In most cases if the operator would just use the simple procedures in the manual to adjust his rig, the splatter would not happen or be greatly reduced. A scope, spectrum analyzer or exotic procedures are not needed.

It is tempting to tell operators with severely malformed signals, but it's not like a waterfall display was the first indication. Sometimes other SSB stations cannot get within several Khz without getting splattered. No receive filtering can really handle this because the splatter is RF within your receive passband.

The Flex 6000 waterfall display has such high resolution that signals can be examined in great detail. E.g, see these AM signals from the commercial broadcast station WSM: http://joema.smugmug.com/Hobbies/Ham-Radio2/Flex-Radio-spectral-captures/49459236_qqfs4c
(Edited)
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Jim Hawkins / K2JHV

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Also, on some signals, you will see not only the signal, which extends from the 100 HZ low end to the 3kHZ high end, a slope of ragged signal on either side of it.  Those slopes are harmonics or "splatter", usually caused by audio over drive.  Often a 3kHZ station will be almost 9kHZ wide because the splatter on either side of it is an additional 3 kHZ.  This is not to be mistaken for a clean wideband SSB signal you might see, say on 14.178.  I have gotten to the point where I can actually recognize the person by the spectrum and get it right 80% of the time.  I might see a signal I am not tuned to and think "Oh, I'll bet that's Bill."  AM signals will have a "spike" in the middle of the lower and upper sideband, which is the carrier.  There are lots of other types of signal you will get to recognize like the FDV or plasma TV interference.

I often take screen shots of someone's signal spectrum and email it if they request it.  I use Paint Shop Pro, but there are other ways.
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Joe, KQ1Q

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I forgot to add, instead of doing Shift-PrtScrn, you can also use the built-in Windows "snipping tool" in Accessories to cut out the screen region for saving.

Sometimes it's good to minimize the extra SmartSDR displays to provide more real estate. This includes:

- Pressing the left arrow button on the upper-left controls
- Pressing hide radio panel button at the lower left
- Pressing the slice receiver A or B button to hide the slice flag

You can also click and drag horizontally on the frequency bar that separates the panadapter and waterfall. This changes the span and frequency resolution without pressing the +/- zoom in/out buttons.
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Mark Erbaugh

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Instead of Shift-Print Screen which captures the whole screen, Alt-Print Screen will capture only the active window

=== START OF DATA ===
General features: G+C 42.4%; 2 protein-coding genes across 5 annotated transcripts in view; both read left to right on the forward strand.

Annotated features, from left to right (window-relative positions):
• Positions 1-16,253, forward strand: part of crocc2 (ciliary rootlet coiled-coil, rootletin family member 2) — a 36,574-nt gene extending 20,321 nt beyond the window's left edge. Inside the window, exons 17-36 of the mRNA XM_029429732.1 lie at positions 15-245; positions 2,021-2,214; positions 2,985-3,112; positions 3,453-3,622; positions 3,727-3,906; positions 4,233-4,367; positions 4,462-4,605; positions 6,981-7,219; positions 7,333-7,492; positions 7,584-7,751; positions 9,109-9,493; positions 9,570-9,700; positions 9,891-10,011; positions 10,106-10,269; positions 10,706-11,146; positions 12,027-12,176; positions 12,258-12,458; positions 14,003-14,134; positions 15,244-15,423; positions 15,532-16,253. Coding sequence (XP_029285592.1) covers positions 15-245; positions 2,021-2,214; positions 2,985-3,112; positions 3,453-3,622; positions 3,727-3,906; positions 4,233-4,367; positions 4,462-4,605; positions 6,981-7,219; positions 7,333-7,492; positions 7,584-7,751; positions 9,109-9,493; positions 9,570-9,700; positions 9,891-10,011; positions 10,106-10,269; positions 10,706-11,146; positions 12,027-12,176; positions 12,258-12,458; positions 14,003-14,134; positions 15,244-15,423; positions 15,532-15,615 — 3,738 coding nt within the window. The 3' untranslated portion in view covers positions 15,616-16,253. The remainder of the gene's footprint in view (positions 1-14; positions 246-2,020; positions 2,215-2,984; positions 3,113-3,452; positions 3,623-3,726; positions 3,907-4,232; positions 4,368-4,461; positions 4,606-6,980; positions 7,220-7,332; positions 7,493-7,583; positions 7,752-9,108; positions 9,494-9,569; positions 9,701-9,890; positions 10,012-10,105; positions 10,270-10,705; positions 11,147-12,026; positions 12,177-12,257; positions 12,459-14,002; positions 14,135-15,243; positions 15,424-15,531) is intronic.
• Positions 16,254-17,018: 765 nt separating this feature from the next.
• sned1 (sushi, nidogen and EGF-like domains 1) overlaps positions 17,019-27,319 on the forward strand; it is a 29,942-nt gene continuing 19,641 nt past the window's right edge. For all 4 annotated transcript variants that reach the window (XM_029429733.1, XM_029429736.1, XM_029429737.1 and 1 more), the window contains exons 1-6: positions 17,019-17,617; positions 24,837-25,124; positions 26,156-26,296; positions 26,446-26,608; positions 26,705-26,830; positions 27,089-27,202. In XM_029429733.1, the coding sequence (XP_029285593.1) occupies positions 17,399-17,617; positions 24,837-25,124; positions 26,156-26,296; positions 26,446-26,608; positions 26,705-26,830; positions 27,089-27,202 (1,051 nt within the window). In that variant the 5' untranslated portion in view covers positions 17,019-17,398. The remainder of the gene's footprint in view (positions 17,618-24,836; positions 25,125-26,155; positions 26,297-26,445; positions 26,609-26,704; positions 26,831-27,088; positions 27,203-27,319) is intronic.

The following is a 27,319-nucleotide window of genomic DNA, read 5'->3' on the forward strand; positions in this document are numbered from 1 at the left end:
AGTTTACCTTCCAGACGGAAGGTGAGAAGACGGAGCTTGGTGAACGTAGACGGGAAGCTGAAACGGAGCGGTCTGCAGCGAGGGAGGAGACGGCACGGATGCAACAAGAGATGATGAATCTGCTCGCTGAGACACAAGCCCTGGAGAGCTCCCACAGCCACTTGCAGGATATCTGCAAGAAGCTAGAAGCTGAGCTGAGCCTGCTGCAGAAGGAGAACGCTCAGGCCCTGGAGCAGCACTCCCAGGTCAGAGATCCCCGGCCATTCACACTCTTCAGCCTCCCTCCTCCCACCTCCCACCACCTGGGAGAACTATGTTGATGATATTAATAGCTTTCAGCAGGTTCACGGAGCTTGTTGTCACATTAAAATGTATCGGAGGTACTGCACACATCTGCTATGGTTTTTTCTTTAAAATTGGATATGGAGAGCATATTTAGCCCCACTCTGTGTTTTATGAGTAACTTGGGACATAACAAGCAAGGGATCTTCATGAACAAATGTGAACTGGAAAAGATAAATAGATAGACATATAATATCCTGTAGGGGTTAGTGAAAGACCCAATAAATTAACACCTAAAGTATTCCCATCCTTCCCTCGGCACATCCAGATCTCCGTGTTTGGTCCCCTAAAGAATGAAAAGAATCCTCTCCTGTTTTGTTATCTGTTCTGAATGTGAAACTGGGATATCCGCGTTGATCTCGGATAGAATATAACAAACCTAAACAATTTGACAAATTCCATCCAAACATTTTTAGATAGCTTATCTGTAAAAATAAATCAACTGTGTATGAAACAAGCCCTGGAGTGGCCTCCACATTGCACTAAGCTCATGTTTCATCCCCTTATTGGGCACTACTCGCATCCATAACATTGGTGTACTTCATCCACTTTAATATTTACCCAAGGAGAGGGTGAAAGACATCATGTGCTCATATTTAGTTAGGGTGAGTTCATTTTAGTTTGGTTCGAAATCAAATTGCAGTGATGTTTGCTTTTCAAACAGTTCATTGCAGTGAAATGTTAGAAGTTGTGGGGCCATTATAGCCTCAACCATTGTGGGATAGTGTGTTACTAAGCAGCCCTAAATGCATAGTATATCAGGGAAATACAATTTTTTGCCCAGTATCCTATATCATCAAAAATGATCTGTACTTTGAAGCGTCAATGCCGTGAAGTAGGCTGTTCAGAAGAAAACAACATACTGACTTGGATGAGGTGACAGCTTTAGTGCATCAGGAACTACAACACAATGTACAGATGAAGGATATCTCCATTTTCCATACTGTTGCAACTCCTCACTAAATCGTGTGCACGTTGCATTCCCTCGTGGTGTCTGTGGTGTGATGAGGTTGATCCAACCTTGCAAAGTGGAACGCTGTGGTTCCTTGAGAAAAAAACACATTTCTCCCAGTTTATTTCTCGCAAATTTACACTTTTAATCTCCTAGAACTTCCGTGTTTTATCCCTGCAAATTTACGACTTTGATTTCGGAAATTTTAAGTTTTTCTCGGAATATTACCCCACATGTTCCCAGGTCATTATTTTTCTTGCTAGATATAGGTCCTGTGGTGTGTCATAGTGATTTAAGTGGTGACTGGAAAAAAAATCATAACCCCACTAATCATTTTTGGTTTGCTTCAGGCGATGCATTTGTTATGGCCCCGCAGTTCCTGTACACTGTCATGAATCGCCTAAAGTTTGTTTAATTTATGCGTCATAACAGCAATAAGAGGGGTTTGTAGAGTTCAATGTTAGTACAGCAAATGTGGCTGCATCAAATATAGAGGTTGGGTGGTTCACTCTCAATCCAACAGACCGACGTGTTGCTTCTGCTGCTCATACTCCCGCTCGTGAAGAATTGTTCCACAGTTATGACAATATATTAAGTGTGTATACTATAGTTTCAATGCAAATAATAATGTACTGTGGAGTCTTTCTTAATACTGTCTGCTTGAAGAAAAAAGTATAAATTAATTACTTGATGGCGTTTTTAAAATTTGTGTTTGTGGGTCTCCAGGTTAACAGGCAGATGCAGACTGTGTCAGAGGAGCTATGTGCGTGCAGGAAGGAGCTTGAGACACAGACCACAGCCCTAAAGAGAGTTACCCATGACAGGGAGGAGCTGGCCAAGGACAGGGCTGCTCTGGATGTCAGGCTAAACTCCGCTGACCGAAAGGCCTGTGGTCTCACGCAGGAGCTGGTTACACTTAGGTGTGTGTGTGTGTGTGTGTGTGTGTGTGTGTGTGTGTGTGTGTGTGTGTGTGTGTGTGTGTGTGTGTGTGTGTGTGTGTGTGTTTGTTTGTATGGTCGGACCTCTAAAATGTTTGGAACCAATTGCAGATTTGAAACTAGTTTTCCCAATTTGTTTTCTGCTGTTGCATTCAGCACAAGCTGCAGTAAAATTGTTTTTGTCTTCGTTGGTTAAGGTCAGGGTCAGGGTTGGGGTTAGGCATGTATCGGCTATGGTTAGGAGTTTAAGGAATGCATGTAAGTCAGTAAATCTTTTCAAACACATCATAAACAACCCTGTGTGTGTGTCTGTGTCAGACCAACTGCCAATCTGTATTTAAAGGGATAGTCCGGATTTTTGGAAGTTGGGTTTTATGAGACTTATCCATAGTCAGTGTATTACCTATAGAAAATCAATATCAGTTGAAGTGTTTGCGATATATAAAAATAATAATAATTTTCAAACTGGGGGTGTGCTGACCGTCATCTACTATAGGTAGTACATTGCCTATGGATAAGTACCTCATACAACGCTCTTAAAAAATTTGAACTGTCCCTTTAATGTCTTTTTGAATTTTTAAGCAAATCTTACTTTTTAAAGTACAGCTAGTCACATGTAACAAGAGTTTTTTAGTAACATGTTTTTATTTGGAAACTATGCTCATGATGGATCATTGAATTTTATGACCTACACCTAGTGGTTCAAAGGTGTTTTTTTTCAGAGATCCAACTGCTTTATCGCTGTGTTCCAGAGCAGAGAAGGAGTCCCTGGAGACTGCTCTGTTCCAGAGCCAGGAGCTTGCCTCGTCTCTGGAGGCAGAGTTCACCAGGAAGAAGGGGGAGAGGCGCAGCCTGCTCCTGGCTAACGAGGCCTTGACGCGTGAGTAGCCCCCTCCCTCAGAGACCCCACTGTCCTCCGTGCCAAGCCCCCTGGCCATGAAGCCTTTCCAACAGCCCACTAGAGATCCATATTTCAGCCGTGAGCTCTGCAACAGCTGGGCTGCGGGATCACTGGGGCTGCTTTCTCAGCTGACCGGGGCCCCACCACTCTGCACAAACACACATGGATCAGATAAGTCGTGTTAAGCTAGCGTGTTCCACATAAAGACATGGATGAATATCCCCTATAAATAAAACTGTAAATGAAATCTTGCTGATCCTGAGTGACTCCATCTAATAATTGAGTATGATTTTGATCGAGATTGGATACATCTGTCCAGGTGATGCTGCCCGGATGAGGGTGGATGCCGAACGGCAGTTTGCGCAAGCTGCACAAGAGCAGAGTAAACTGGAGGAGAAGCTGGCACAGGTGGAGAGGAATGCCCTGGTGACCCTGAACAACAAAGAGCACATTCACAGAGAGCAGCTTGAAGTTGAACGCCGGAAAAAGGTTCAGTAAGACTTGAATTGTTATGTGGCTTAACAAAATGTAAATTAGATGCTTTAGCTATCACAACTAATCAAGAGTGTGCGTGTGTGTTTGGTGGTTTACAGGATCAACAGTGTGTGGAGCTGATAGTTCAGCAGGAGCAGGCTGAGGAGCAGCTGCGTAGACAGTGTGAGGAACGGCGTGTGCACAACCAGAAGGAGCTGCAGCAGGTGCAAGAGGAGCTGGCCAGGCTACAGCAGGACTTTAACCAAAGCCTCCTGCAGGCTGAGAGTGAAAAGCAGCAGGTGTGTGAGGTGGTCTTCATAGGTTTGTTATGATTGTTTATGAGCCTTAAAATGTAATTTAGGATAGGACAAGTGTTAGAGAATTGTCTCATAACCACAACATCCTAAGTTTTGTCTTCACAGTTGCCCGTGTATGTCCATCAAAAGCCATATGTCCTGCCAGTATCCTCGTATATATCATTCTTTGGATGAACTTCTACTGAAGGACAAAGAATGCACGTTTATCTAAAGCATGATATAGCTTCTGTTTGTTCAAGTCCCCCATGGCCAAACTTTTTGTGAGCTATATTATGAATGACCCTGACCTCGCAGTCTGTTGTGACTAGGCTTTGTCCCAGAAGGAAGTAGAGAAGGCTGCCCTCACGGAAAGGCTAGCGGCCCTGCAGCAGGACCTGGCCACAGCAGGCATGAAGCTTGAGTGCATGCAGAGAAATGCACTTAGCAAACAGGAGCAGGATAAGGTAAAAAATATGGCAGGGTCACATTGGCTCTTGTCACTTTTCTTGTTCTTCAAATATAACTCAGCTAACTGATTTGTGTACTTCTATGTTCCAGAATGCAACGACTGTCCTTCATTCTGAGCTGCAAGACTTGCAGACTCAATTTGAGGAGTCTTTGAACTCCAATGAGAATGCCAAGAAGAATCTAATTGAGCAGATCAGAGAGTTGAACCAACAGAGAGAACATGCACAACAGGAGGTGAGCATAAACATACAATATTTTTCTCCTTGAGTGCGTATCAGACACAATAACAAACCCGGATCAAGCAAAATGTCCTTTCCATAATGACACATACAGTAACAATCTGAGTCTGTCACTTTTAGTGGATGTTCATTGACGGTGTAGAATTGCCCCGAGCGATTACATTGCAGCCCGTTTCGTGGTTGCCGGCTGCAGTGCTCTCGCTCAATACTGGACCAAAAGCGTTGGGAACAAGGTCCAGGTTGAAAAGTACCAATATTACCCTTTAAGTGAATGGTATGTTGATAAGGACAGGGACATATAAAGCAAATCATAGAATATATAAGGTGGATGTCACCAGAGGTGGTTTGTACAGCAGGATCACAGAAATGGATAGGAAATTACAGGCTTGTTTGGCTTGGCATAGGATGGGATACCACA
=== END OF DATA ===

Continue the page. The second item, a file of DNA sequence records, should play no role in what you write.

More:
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Ken Davis

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Snipping tool in Win 7 and 8 is great. Just bring it up from ACCESSORIES and select Window under the NEW button then click on the Flex window and your done. Click on the SnipIt icon in the bar below and then click on the email icon and you can send the entire window picture.  But, if you really want to show off do a recording of your conversation and play it back to him. That will show him how well you have tuned him in with the Flex. 
"Happy Flexing"
Ken
W0KRD
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Bob - WD8KND

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Thanks all! What a great response! I've printed it all out to read and reread.
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Roy Laufer

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Anyone try "Guess that mode!". AM seems the easiest to recognize on the panadapter and morse code is the easiest  to recognize on the waterfall. I've been able to learn to recognize FM (both digital and analog voice), SSB (both characteristically USB and LSB) and PSK.

Has anyone out there figured out how to recognize other modes on the visual display?

Roy, AC2GS
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Ken - NM9P, Elmer

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CW - a single spike with narrow sidebands pulsating with the rhythm of the code.

BAD CW - similar, but a lot wider, often 500-1000 Hz wide, if it has lots of key clicks, overdriven amplifier, or is being sent by Modulated CW with a soundcard and poorly adjusted SSB rig.

RTTY - is easy, if you are zoomed in a little, it has a characteristic double-hump shape.

PSK31 - looks like a little railroad track on the waterfall

PSK63 - looks similar, but wider and not as "clean."  (as opposed to a dirty PSK31 signal)